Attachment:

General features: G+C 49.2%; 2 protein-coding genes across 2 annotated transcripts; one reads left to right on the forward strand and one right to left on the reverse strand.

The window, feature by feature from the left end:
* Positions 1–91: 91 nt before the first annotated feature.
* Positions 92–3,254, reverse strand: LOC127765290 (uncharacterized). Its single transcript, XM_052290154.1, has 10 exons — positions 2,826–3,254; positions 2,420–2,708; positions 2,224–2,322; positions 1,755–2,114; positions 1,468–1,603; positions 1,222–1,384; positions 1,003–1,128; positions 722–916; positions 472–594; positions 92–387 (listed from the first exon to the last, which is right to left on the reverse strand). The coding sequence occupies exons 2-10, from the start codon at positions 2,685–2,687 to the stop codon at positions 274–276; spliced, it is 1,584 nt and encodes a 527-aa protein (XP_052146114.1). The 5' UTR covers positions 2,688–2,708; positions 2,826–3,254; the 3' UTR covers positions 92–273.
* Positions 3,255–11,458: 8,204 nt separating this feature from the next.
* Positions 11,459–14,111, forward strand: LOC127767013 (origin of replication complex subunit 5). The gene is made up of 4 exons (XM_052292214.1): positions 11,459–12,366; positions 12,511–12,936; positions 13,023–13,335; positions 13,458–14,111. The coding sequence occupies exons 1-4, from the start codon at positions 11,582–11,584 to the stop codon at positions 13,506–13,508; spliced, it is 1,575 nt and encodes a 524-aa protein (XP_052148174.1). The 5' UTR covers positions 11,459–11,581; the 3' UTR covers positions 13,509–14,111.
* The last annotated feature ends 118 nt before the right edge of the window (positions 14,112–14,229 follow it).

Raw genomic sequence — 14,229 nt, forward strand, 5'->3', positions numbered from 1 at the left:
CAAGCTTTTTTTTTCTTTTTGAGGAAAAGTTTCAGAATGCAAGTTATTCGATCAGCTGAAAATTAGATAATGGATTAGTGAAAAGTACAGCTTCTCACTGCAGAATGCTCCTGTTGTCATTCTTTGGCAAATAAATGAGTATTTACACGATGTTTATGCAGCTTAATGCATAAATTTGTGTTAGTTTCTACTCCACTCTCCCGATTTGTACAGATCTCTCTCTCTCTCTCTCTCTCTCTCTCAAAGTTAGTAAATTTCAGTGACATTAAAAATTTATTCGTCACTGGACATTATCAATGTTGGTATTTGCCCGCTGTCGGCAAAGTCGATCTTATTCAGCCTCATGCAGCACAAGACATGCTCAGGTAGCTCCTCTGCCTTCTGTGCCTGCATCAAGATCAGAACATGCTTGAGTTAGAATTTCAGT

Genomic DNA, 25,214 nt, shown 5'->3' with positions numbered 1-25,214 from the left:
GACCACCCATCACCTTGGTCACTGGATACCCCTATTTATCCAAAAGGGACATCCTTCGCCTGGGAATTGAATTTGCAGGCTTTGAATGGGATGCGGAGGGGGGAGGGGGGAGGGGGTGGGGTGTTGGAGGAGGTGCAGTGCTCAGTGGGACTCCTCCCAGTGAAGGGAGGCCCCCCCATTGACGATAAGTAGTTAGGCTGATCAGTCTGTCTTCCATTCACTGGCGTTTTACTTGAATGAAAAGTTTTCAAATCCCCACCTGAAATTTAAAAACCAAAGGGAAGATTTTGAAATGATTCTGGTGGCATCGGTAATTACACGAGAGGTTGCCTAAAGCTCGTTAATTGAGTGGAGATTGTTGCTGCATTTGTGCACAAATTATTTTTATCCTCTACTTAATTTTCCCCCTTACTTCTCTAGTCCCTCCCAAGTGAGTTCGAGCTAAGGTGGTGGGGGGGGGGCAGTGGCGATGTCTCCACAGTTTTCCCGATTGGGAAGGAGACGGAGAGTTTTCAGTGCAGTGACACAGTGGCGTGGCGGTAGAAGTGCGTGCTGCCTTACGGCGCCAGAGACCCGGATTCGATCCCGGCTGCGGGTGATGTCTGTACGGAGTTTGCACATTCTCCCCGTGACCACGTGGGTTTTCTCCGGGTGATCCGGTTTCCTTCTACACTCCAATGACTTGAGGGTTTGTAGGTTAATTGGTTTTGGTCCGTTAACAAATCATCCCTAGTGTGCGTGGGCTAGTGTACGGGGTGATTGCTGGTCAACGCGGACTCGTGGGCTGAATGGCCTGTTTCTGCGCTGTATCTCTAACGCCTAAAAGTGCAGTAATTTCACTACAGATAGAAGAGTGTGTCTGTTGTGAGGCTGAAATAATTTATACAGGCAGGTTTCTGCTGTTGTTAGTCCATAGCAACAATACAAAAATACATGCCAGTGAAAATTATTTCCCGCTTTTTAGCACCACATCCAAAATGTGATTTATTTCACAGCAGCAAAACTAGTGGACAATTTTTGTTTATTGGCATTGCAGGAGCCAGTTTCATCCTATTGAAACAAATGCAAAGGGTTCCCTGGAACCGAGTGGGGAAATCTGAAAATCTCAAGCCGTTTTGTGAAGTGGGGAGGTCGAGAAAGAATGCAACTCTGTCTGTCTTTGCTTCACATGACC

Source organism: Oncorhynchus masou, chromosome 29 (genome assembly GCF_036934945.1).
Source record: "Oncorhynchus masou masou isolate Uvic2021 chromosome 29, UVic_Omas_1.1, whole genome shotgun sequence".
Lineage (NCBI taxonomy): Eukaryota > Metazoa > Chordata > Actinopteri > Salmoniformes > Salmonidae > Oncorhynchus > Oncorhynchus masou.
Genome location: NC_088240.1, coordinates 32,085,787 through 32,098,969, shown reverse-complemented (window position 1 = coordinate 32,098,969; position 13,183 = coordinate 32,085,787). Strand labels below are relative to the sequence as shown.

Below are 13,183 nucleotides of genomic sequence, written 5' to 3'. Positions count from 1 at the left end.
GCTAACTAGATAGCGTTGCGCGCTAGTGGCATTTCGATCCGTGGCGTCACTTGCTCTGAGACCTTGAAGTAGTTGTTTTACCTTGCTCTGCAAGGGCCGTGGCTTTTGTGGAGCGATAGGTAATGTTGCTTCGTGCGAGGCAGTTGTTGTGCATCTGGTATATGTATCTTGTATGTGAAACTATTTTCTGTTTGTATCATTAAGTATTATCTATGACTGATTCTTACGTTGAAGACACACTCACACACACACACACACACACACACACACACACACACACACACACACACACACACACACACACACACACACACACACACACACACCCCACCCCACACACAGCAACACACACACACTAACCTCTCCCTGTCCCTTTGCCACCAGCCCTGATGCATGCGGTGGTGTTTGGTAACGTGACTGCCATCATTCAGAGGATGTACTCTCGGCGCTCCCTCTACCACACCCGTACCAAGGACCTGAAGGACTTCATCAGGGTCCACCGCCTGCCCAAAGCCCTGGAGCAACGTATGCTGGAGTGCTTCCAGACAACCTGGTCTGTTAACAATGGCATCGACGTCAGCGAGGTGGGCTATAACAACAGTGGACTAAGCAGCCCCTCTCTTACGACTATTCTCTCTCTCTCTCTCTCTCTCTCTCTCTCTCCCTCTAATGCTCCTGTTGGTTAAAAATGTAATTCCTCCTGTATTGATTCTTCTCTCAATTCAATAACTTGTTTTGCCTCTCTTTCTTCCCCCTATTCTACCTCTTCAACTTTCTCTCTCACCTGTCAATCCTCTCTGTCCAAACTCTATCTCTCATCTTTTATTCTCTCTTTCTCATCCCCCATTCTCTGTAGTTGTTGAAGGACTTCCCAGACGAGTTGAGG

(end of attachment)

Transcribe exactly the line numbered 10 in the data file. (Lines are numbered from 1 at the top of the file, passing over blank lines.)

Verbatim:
Genomic DNA, 25,214 nt, shown 5'->3' with positions numbered 1-25,214 from the left: